Amazon reaches into customers' Kindles and remotely deletes already-purchased books. Facebook launches Beacon, an advertising mechanism that collects and publishes information about what you do on external web sites on your Facebook profile (only to apologize and offer opt-out later). Apple denies approval for the Google Voice application in the App Store. Twitter doesn't offer the ability to export more than 3,200 status updates. Flickr only lets you see the last 200 photos you uploaded if you don't have a paid Pro account. MySpace and Facebook don't immediately remove photos from their servers when you delete them. When you're living in the cloud, you're beholden to a third party who can make decisions about your data and platform in ways never seen before in computing.
Server Unavailability and Account Lockout
One of the biggest benefits of storing your data in the cloud is that you don't have to worry about backing it up anymore. Big companies with hundreds of servers are more reliable than your little external hard drive, right? Yes. But servers do go down, and when you're dependent on a web application to get your email or access that PowerPoint slideshow for the big presentation, there's always the risk that your internet connection will go down, or that the webapp's servers will. Offline technologies like Google Gears, decent export functionality, and a good backup system can ameliorate this particular concern, but not all systems offer those things.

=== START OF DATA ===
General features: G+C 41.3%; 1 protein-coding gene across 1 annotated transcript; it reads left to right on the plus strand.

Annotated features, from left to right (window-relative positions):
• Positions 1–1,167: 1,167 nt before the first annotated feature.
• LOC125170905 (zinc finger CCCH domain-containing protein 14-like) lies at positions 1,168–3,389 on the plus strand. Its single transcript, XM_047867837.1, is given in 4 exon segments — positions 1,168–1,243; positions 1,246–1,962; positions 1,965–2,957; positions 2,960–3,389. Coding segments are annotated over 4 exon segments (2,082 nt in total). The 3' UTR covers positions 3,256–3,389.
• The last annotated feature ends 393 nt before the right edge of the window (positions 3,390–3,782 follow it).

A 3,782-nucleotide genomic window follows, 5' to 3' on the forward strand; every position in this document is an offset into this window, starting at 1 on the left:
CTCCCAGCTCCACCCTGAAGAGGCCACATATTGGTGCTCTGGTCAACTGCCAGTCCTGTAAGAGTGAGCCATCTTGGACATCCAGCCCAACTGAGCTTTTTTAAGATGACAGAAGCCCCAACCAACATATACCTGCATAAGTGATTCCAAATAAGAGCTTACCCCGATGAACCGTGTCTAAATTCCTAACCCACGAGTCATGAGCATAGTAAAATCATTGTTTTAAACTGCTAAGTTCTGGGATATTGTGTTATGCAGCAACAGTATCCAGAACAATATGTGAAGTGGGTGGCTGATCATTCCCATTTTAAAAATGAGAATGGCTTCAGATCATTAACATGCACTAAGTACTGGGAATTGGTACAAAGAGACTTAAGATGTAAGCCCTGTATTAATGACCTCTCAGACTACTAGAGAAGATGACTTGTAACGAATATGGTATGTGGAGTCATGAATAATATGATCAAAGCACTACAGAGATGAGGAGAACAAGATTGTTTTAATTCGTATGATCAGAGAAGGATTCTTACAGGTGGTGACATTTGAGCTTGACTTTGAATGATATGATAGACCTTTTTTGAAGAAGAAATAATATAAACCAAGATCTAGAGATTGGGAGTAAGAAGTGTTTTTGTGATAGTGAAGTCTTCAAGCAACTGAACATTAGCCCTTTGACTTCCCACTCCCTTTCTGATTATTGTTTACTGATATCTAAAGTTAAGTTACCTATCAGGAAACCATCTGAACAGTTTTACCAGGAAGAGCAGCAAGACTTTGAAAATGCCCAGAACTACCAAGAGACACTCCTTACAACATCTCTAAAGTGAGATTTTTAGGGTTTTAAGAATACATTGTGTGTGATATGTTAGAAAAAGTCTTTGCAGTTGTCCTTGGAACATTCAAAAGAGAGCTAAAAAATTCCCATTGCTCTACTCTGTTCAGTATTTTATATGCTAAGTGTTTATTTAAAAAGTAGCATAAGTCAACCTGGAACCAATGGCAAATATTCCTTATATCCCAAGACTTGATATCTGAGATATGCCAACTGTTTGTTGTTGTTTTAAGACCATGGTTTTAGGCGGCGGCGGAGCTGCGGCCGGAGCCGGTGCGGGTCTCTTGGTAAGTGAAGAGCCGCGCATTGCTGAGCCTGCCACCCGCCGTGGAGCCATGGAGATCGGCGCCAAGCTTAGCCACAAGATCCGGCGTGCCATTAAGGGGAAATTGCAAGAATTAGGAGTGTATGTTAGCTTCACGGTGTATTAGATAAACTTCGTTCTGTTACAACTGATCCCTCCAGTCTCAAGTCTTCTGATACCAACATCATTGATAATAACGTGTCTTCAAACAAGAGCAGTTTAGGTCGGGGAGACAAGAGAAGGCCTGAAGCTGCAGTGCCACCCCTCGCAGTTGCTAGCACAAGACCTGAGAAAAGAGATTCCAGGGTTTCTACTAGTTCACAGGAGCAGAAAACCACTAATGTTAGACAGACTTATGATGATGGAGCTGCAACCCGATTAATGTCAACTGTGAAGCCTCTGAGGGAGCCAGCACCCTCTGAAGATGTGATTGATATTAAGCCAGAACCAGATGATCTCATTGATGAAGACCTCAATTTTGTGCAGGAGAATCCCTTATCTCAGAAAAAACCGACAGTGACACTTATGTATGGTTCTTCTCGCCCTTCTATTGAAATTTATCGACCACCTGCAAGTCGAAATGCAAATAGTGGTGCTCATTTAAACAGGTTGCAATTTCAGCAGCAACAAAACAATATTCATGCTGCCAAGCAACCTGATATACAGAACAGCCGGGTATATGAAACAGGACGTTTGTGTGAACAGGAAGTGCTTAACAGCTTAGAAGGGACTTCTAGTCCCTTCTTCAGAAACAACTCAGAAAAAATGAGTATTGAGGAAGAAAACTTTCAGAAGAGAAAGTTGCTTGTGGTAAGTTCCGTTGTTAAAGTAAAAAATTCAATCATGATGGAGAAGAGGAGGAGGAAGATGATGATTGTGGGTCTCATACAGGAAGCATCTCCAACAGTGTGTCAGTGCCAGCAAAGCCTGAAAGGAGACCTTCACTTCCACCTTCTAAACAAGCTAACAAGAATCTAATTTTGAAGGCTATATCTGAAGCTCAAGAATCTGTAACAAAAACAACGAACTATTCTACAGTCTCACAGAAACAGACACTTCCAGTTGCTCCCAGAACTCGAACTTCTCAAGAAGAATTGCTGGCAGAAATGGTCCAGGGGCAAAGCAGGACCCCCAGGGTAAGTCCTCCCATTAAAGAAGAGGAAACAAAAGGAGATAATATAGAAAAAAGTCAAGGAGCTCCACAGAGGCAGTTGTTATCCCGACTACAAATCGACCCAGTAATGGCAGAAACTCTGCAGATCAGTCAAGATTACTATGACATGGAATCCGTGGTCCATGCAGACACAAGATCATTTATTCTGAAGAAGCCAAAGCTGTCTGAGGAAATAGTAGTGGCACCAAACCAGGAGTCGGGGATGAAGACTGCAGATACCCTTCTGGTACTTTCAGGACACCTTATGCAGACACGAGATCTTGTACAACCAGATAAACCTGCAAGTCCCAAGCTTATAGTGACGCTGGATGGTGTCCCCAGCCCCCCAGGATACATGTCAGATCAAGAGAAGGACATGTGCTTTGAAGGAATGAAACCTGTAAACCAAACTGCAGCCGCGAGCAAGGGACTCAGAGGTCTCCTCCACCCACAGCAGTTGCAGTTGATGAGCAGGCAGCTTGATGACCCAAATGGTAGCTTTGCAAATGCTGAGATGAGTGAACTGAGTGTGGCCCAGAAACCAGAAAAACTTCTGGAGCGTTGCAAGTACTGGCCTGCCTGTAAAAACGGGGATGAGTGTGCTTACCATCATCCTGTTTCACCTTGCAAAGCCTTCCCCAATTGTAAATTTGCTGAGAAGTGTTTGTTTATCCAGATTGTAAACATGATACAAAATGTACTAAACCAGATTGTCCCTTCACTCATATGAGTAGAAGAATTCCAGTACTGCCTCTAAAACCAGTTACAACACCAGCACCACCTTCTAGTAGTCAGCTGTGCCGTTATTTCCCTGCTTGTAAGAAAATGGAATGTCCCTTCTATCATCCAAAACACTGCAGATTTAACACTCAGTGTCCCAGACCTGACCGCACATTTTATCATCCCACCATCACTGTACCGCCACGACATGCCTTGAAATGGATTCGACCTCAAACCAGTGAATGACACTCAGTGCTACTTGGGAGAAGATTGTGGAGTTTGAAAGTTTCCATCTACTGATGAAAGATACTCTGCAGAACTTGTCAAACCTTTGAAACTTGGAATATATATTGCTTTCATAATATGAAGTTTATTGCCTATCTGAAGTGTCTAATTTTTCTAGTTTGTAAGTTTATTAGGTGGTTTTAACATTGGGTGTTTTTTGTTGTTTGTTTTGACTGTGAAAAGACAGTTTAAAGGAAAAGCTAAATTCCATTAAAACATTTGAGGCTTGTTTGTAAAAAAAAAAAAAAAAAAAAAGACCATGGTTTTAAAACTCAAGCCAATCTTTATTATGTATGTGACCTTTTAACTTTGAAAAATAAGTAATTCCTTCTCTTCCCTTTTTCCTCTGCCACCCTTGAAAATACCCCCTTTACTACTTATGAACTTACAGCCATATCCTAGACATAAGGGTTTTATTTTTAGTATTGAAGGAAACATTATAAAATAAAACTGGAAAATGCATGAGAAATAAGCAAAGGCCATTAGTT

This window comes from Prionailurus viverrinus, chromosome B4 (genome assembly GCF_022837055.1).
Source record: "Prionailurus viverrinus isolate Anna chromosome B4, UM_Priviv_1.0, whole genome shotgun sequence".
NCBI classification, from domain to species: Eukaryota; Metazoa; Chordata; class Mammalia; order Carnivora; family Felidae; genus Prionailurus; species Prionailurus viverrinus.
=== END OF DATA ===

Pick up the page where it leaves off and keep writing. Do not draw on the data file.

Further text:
Getting locked out of your webapp account is another possible pitfall. The NY Times reports:
Discussion forums abound with tales of woe from Gmail customers who have found themselves locked out of their account for days or even weeks. They were innocent victims of security measures, which automatically suspend access if someone tries unsuccessfully to log on repeatedly to an account. The customers express frustration that they can't speak with anyone at Google after filling out the company's online forms and waiting in vain for Google to restore access to their accounts.
(If you're worried about getting locked out of your Gmail account in particular, here's one way to automatically back up your mail to your computer.)
Don't get me wrong: I personally am right on the cloud bandwagon with all of you. My web browser is the one app I run on my desktop at all times; I've entrusted the likes of Google, Apple, Amazon, and Yahoo with my data just like you have. The key is to know what you're getting into when you make that choice, to ratchet up your personal security mechanisms (like alternate email addresses and password choices) and to lobby for better user protection by hosting providers in the cloud.
That said, vote on your biggest concern about living in the cloud.
Have any of these issues (or something I didn't include) kept you from using a web-based application? Have you fallen into any of the pitfalls of the cloud? Let us know in the comments.
Gina Trapani, Lifehacker's founding editor, is cautiously optimistic about the future of cloud computing. Her weekly feature, Smarterware, appears every Wednesday on Lifehacker. Subscribe to the Smarterware tag feed to get new installments in your newsreader.